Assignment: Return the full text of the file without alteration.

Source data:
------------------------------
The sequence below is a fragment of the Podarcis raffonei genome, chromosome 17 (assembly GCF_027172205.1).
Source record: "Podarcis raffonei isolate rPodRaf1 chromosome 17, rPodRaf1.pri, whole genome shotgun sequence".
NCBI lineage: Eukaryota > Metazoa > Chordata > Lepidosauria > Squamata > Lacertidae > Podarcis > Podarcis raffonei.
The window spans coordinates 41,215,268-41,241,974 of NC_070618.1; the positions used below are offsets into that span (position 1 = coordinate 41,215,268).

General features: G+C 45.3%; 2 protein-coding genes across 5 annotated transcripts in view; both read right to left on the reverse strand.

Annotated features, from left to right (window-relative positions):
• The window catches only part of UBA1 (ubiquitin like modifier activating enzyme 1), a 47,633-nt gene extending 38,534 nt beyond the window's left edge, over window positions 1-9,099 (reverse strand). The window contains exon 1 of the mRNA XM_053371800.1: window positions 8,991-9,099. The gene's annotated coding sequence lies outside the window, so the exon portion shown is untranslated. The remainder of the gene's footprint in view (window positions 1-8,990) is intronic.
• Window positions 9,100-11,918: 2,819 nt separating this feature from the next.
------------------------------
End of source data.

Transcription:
The sequence below is a fragment of the Podarcis raffonei genome, chromosome 17 (assembly GCF_027172205.1).
Source record: "Podarcis raffonei isolate rPodRaf1 chromosome 17, rPodRaf1.pri, whole genome shotgun sequence".
NCBI lineage: Eukaryota > Metazoa > Chordata > Lepidosauria > Squamata > Lacertidae > Podarcis > Podarcis raffonei.
The window spans coordinates 41,215,268-41,241,974 of NC_070618.1; the positions used below are offsets into that span (position 1 = coordinate 41,215,268).

General features: G+C 45.3%; 2 protein-coding genes across 5 annotated transcripts in view; both read right to left on the reverse strand.

Annotated features, from left to right (window-relative positions):
• The window catches only part of UBA1 (ubiquitin like modifier activating enzyme 1), a 47,633-nt gene extending 38,534 nt beyond the window's left edge, over window positions 1-9,099 (reverse strand). The window contains exon 1 of the mRNA XM_053371800.1: window positions 8,991-9,099. The gene's annotated coding sequence lies outside the window, so the exon portion shown is untranslated. The remainder of the gene's footprint in view (window positions 1-8,990) is intronic.
• Window positions 9,100-11,918: 2,819 nt separating this feature from the next.